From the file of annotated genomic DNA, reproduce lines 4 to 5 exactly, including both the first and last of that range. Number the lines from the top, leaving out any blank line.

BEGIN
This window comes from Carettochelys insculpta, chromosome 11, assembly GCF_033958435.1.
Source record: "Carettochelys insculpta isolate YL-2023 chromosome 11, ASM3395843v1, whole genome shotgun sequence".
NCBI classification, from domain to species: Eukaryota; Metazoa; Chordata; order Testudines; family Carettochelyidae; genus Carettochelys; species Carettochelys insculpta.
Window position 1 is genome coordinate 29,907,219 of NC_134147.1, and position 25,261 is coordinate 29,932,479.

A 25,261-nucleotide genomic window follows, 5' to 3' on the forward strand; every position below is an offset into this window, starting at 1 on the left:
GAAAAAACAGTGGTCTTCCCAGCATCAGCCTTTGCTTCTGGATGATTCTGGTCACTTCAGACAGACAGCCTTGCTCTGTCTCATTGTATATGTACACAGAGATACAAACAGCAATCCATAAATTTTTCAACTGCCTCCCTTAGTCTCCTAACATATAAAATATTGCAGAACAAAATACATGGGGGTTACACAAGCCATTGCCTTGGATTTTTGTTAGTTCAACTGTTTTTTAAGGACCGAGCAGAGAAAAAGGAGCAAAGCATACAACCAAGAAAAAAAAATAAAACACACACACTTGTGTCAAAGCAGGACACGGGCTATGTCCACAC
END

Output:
Window position 1 is genome coordinate 29,907,219 of NC_134147.1, and position 25,261 is coordinate 29,932,479.

A 25,261-nucleotide genomic window follows, 5' to 3' on the forward strand; every position below is an offset into this window, starting at 1 on the left: